The last time I taught a formal, academic painting class was in the fall of 2008. I looked forward to Painting 1 with great anticipation and excitement, remembering the thrill of taking it for the first time at a community college in 1983. I firmly believed my very small liberal arts college students would embrace the color theory, still life and landscape projects, work hard and enjoy everything about oil painting, as I once did.
But from day one, I endured exasperated looks and whispered complaints about boring subject matter and tedious color mixing (why mix a brown when I can buy a tube of it???). I witnessed many students painstakingly rendering considerably out of proportion boxes and bottles, and felt their resentment as I pointed out errors and showed them how to make corrections — that they then refused to make. I will never forget walking through a studio filled with easels proudly displaying unfinished, rushed through or otherwise poor paintings during finals week. Or how I blamed myself, the teacher, for my inability to reach these students. I was also filled with fear, knowing I couldn’t possibly give these students the Cs and Ds they deserved because they would complain to my supervisors, and put my tenure track teaching job, my future at risk.
Five and a half years later, I watch a man who lives in a homeless shelter take weeks to lovingly complete a landscape. He exhaustively pages through donated books to find inspiration and references, yet creates a tree that could only come from his obviously incredible imagination. Then, after a snow storm and in a single art making session, he transforms this painting to correspond with the recent descent of winter. His dedication, creativity and courage take my breath away.
The same thing happens when I present what in academic terms would be categorized as a typography assignment to a table full of homeless individuals. After giving them incredibly few instructions, I watch a young woman “design” a word describing herself into a creative crossword puzzle and see a young man transform a personal attribute into an innovative, graffiti-like work of art. I cannot help but compare this experience with one I had in 2009, watching graphic design majors sit in sullen silence in response to a similar project, waiting for me to give them inappropriate amounts of “advice” about how to proceed so they could painlessly “succeed”.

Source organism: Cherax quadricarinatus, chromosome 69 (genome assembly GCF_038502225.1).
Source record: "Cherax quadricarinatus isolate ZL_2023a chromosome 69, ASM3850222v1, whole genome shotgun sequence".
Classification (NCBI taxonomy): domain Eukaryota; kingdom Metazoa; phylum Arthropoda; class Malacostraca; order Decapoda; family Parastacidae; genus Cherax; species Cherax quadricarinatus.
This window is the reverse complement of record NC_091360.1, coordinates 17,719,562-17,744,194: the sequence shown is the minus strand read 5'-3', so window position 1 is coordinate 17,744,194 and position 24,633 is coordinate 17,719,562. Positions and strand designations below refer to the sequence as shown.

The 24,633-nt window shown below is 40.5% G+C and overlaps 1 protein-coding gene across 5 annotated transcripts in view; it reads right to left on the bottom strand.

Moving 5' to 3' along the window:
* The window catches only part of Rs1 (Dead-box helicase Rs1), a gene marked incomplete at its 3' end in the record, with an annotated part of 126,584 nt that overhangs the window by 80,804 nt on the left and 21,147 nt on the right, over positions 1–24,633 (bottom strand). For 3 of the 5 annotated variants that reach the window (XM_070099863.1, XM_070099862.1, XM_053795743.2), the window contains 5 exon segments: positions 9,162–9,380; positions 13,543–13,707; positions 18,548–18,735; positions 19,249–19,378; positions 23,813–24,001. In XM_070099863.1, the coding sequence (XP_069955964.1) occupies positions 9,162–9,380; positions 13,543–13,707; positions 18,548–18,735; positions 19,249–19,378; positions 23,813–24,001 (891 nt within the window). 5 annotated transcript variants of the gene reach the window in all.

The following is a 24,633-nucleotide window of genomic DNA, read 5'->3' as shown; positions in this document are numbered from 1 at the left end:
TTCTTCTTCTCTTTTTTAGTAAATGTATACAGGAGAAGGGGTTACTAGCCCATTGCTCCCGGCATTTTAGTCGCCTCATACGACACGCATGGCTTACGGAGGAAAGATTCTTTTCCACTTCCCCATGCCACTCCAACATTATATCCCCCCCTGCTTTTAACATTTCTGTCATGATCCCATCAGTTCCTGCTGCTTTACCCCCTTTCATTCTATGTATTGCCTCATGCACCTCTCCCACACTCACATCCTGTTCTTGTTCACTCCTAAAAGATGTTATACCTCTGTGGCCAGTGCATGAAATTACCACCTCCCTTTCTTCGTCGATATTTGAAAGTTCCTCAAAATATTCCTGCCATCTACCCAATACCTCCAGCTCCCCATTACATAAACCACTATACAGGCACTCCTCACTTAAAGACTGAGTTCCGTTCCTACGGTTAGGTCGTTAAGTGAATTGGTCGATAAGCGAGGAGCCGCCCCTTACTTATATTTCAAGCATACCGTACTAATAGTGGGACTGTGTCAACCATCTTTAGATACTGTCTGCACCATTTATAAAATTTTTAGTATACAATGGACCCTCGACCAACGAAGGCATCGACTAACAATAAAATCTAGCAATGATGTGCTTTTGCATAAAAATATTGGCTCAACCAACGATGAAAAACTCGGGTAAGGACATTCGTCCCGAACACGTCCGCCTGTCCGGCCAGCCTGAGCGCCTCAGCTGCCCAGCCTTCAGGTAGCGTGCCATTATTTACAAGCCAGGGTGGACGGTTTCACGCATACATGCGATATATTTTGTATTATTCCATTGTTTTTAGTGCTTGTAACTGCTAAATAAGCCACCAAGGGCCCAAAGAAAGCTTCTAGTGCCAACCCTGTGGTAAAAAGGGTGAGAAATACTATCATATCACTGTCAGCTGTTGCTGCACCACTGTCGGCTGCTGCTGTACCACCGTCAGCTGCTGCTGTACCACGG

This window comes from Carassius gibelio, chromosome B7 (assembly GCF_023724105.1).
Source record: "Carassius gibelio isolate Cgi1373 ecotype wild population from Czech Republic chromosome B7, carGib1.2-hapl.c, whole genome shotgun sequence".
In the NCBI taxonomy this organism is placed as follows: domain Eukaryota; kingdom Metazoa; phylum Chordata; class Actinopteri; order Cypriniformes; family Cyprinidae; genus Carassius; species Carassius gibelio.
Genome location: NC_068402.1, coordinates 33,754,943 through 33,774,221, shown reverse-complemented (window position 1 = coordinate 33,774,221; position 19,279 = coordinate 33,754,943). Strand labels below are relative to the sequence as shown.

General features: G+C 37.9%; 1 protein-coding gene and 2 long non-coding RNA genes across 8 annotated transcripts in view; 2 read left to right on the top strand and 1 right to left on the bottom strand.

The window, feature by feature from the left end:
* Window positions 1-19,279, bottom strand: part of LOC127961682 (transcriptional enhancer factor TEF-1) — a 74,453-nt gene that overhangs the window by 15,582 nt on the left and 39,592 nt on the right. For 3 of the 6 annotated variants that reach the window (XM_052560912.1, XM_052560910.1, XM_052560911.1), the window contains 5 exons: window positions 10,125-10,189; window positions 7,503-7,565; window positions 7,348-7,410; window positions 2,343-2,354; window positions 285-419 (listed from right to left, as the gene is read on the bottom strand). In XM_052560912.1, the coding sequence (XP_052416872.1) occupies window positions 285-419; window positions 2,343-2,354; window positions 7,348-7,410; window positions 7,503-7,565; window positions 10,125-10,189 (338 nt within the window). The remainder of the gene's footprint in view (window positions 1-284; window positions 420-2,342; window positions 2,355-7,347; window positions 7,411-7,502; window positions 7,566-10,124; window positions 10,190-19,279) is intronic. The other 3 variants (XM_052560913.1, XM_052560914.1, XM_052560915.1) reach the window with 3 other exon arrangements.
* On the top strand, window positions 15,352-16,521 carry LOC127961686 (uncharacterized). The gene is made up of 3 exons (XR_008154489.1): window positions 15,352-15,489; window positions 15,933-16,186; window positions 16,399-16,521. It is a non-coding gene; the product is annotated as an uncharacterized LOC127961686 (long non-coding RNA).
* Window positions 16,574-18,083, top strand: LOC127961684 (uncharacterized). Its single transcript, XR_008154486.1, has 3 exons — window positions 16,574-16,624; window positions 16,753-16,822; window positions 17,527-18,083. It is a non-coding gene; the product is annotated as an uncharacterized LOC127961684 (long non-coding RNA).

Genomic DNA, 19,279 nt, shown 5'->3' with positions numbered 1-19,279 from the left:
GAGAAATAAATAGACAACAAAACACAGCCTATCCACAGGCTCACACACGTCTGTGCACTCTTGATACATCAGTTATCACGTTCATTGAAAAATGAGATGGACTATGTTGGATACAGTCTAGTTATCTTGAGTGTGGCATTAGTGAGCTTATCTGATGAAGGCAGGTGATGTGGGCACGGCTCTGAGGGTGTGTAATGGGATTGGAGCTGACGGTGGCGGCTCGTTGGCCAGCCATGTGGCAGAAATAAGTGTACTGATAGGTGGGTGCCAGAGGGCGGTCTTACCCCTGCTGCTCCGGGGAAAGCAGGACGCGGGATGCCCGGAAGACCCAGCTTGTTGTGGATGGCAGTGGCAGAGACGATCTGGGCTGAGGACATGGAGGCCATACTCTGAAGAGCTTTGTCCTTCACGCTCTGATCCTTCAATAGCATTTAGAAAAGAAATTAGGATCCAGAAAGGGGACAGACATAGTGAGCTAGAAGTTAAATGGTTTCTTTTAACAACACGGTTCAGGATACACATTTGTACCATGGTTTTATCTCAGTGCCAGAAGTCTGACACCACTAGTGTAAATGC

The disadvantaged individuals I now work with are without a doubt the best “students” I have ever had. And many of them have never had the benefit of a college education. Instead of leaving my “classes” feeling defeated, frustrated, and afraid, my heart sings with joy because every single session is a revelation about myself and these so-called unfortunate people.
And another thing. Every day, someone thanks me. In the almost twenty years I taught art at the college level, I cannot remember any college student ever thanking me at the end of a project or class period.